Speakers

Endrit Kromidha
University of Birmingham (UK)
Daniele Di Mitri
Open University of the Netherlands (NL)
Maria Perifanou
University of Macedonia; Aristotle University of Thessaloniki (Greece)
Mikhail Fominykh
Norwegian University of Science and Technology (Norway)
Ana Torres
Instituto Politécnico de Santarém (Portugal)

 

Getting Ready for the EC-TEL Doctoral Consortium

Thursday, June 6 10:30h @ Austro

Abstract

The Summer School is just in time for the second EC-TEL Doctoral Consortium Deadline. This year the EC-TEL Doctoral Consortium introduces a new “Ideas” Track for early stage Ph.D. candidates. This creates the opportunity for getting valuable feedback in your initial ideas and offers the opportunity to grow your network in the TEL Research community.

This workshop allows you to get an insight on how the EC-TEL Doctoral Consortium works and how your research benefits most from participating to it. The DC’s call has many points to consider for a submission, because we have found that considering these points helps improving your submission and is the key for gaining the biggest benefit for your research. At the same time, we often hear that candidates struggle answering them appropriately. In this workshop we will work on hardening your research question and expressing the innovative potential of your ideas and refine them into a suitable submission for the EC-TEL Doctoral Consortium. This workshop helps you to give your DC submission the final touch or just to align your ideas to the community. If you plan to submit to this year’s EC-TEL DC, make sure that you already have a draft submission going and your formal recommendation letter signed by your supervisor/adviser. The workshop addresses Ph.D. candidates at all stages of their PhD project.

Speakers

Christian Glahn
Delft University of Technology (NL)
Esther Tan
Delft University of Technology (NL)

 

Do’s and Don’ts in TEL Statistics

Thursday, June 6 14:00h @ Austro

Abstract

The trouble with statistics is that it is easy to run statistical tests using software, but the interpretation of these results is a different animal all together. All too often, results are reported that upon closer scrutiny are not as trustworthy as suggested by the outcome of statistical tests.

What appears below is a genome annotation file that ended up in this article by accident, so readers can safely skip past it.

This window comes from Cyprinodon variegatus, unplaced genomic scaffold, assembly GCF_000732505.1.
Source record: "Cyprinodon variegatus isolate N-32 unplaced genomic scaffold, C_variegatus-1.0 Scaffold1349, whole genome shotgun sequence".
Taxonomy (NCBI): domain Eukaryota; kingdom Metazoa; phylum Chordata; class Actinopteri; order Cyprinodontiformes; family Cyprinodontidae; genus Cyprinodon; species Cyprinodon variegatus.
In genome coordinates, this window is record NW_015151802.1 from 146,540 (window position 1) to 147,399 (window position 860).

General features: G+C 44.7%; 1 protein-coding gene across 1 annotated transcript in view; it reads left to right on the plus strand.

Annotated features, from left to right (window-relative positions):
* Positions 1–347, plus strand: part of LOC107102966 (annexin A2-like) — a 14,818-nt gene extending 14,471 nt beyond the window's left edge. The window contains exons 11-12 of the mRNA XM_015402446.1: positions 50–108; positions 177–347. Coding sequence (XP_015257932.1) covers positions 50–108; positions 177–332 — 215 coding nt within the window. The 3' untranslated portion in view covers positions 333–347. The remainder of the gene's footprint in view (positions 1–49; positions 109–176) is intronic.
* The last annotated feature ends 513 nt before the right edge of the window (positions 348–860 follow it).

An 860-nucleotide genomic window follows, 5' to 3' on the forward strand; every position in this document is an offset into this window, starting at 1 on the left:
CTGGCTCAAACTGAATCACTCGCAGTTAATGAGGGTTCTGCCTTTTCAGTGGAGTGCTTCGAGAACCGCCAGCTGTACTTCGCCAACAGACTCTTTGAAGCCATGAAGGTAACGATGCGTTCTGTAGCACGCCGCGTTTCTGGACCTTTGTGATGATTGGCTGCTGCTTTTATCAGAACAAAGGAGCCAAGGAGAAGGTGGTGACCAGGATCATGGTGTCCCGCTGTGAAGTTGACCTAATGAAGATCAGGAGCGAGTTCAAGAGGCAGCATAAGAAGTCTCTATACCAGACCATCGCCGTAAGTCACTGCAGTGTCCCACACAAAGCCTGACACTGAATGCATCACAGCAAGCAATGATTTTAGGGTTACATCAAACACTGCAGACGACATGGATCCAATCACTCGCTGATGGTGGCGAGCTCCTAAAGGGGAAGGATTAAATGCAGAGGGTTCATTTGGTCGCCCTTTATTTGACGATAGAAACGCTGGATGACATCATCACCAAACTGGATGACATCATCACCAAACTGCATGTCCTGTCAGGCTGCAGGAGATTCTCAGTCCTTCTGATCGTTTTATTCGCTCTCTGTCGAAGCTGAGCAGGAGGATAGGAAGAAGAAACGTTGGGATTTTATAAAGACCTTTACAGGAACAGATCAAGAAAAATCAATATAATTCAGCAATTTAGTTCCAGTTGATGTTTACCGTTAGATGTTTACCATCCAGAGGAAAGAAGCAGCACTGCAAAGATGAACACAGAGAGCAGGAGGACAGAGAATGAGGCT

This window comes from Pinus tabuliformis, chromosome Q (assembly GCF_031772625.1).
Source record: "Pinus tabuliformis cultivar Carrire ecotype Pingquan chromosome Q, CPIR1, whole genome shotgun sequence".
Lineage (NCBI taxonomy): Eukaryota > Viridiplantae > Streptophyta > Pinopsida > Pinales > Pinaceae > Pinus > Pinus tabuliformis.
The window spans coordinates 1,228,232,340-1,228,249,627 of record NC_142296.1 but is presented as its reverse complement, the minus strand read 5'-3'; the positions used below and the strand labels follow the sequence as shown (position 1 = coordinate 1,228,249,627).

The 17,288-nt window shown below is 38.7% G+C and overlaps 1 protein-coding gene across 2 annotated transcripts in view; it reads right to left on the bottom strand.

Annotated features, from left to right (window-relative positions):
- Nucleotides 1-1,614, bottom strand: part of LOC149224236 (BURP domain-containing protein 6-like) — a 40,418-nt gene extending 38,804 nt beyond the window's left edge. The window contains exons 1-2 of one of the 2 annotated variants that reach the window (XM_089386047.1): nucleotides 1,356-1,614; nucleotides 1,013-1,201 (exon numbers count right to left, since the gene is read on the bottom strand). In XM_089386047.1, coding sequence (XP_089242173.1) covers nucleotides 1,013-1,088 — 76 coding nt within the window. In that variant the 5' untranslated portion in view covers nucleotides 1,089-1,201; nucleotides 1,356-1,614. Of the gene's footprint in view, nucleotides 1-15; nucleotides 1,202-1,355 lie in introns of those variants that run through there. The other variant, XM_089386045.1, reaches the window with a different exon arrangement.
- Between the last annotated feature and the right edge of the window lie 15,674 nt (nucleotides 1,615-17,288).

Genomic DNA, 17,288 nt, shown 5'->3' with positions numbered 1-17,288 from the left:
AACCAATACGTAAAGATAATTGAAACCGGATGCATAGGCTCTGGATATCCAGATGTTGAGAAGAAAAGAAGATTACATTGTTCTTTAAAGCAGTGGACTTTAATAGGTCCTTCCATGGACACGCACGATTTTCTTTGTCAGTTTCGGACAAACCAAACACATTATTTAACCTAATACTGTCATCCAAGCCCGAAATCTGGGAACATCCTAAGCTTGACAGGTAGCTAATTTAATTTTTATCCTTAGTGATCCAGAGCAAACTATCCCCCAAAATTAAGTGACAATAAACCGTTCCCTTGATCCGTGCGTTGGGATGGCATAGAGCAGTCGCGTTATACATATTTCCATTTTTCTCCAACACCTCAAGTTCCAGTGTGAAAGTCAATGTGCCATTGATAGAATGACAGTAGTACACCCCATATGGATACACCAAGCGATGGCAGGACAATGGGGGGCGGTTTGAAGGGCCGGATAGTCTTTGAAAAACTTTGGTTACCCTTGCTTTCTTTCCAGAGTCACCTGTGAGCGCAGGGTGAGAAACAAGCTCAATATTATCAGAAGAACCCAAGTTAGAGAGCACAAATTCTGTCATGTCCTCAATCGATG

In this workshop, we’ll look at common mistakes and misinterpretations in statistics. The focus won’t be on what test to use on what sort of data, but on understanding why this is the wrong question to begin with. No formulae (well, a few) but more on correct interpretation of results and methodology.
We’ll look at things like the correct interpretation of p-values and hypotheses, the power of experiments, the base rate fallacy, and more.

Speaker

Peter Ebus
Open University of the Netherlands (NL)

 

Research ethics and informed consent

Thursday, June 6 14:00h @ Oleandro

Abstract

Research that involves human subjects raises ethical and legal issues and requires ethical approval. Ethical approval has the following objectives: 1. to protect participants; 2. to ensure that research serves interests of individuals, and/or society as a whole; 3. to examine research activities, looking specifically at the risk management plan, data protection strategies and the informed consent procedure. The last point is of particular concern since we know that current consent practices often fail to make consent really informed, especially, when personal data is involved. Even if people find protection of their personal data important, they tend to ignore the information provided in regard to their personal data use (privacy paradox). Informed consent is a complex matter: on the one hand, it should comply with the legal requirements; on the other hand, it should also meet the data subjects’ needs and expectations (usability requirements). We conducted a study on the requirements for informed consent: legal requirements established by the new European Data Protection Regulation (GDPR), that came into force as of May 2018; and usability requirements extracted from different usability studies. During the workshop we will discuss these requirements and present a template developed to support data controllers in creating usable consent procedures. Besides, participants of the workshop will be given an opportunity to work in small groups on designing an informed consent form (for a specific scenario) using the template.

Speakers

Ekaterina Muravyeva
Open University of the Netherlands (NL)
Maren Scheffel
Open University of the Netherlands (NL)

 

Choose 2: Enough sleep, PhD, Social life – Balancing PhD life and supervisor relationship!?

Thursday, June 6 16:00h @ Austro

Abstract